When the band break into yet another delightful flute melody in the title track’s chorus, it feels like pure sunshine — a sensation that is admittedly rare within the Gizzverse, but one that’s always welcome.


#8. ‘People-Vultures’ (2016)

Admittedly, it’s difficult to pick a highlight from Nonagon Infinity — an endlessly looping, seamless album; you could arguably present the entire piece as the standout. Still, there’s something pretty darn righteous about when the song slows to a quarter rhythm and the septet go full Sabbath and prepare to unleash hell in the name of science fiction and the sweet leaf.

It’s one of the more creative passageways of the Nonagon loop, switching up the pace and throwing in a few curveballs for good measure. Bonus points for the double-drum assault that even Bill Ward himself would approve of.


#9. ‘Rattlesnake’ (2016)

The biggest journey of King Gizzard’s career began with a single step — or, in this case, a single rattle. ‘Rattlensnake’ was the first single to be taken from Flying Microtonal Banana, the first of five albums that the band released in 2017.

It ended up being a first taste that lingered in the mouths of every last one of the band’s frothers — the song has long remained a consistent staple of what is otherwise a constantly-changing setlist, and it garners just as feverish a response now as it did when it first hit the airwaves. A real snakecharmer.


#10. ‘The Lord of Lightning’ (2017)

When King Gizzard made their ‘network television debut,’ as late-night hosts love to put it, two things happened. Firstly, we got to hear honorary Aussie Conan O’Brien say the words ‘KING GIZZARD AND THE LIZARD WIZARD,’ which is a joy in and unto itself. Secondly, however, we saw the band promptly tear into this cut from the monstrous Murder of the Universe.

The whole album sparked memes proclaiming ‘Gizzverse Confirmed,’ given its musical ties to I’m in Your Mind Fuzz and Nonagon Infinity. More than anything, however, it showed how intense the band could get when they put their hive-mind to work.


#11. ‘A Journey to (S)hell’ (2017)

In a Gizz first, album number three for 2017 saw them directly collaborate with another musician in a joint album release — in this case, LA-based one-man-band Mild High Club. While in town for the band’s annual Gizzfest, Mild High and Gizz decided to jam out some loose, vague ideas in Sketches of Brunswick East. 

The end result is an admittedly patchy and inconsistent effort (it wasn’t called Sketches for nothing), although there are several key bright spots to speak of. This instrumental is one of the standout moments, incorporating busy arrangements and tape-warping to create something captivating within this freshly-minted line of musical communication.


#12. ‘Polygondwanaland’ (2017)

Welcome to a new part of the Gizzverse, somewhere off the Nonagon and beneath the dream balloon. Polygondwanaland is a mix of joy-fantastic pop-jazz and Sabbath-observing hard-rock, jumping between the two worlds like hopscotch.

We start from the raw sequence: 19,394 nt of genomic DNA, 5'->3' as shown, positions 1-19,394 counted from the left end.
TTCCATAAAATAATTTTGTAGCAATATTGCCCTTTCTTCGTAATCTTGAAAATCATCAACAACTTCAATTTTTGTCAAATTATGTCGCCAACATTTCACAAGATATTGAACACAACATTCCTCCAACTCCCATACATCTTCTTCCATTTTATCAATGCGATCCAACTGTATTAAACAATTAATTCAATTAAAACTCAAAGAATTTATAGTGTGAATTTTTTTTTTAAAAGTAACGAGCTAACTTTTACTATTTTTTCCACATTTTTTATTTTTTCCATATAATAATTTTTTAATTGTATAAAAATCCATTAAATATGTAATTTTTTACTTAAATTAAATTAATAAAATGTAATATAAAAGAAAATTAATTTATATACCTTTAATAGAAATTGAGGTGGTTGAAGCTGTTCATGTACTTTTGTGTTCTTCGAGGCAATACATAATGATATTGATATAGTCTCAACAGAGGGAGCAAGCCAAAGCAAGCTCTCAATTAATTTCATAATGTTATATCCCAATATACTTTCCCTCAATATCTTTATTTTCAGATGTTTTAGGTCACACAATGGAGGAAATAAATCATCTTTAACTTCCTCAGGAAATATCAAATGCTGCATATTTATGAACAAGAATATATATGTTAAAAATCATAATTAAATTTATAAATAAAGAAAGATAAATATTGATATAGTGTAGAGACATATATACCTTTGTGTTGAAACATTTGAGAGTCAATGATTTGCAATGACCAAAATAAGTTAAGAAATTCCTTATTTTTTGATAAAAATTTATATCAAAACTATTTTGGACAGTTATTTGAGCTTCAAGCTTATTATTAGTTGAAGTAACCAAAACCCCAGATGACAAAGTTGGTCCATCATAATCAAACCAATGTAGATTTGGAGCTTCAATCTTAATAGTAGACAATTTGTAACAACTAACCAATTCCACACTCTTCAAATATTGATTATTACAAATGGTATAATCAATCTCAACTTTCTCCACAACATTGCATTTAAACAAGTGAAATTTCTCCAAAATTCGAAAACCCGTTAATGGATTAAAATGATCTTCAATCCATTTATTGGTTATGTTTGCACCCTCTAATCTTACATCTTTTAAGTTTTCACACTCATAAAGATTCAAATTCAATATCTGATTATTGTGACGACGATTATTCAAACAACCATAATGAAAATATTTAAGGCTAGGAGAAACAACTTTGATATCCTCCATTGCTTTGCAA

The title track lands them in the former realm — and you’d best believe there’s more flutes where that came from. Although ‘Crumbling Castle’ has remained more of a staple in the live setting, ‘Polygondwanaland’ is an exercise in both Gizz’s restraint and elements of streamlined creativity. The use of Eastern microtonal melodies once again factors in, resulting in a chorus that sticks like duct tape.


#13. ‘The Great Chain of Being’ (2017)

With literally hours to spare, King Gizzard served up album number five for 2017 on New Year’s Eve. It was the perfect send-off — a classically scattershot LP, not anchored by a running theme or storyline but still happy to exist in its own little world.

Here, the band tune down to the herculean drop-B — normally reserved for metal bands — and turn in an absolute mane-thrasher of a track. With its mantra-like refrain and walloping drums, ‘Great Chain’ is a guttural, stomping behemoth — certainly not something one would expect from an album as innocuously-titled as Gumboot Soup.


#14. ‘Cyboogie’ (2019)

Fishing for Fishies begins with a rollicking, deceptively-cutesy title track that could pass as a song from a children’s show. They also tap into Steely Dan, ZZ Top and Pink Floyd on their travels. No-one, however, could have predicted how such a wildly-diverse record would end.

‘Cyboogie’ is the most electronically-oriented song that the band have committed to record to date, layered with synths and keyboards and topped off with Mackenzie robotifying his voice thanks to a vintage vocoder in the spirit of Daft Punk or Kraftwerk.

Just when you think you have the answers, King Gizzard change the questions.


#15. ‘Organ Farmer’ (2019)

In just over a week, King Gizzard will drop their 15th studio album. It’s an unprecedented run of productivity, and they’re celebrating it in the most Gizz way possible: releasing a thrash-metal album – because why not? They’ve won an ARIA for Best Hard Rock/Heavy Metal album after all, it’s high time they live up to said title.

‘Organ Farmer’ is one of three songs already released, and if it’s anything to go by then the band’s new venture is going to be incredibly fruitful. They sound right at home in the midst of double-kick, churning guitars and belligerent vocals — long may they reign in blood.


David James Young is a writer, podcaster, rattlesnake, muckraker and confused cyborg. You can find out more about him by visiting www.davidjamesyoung.com.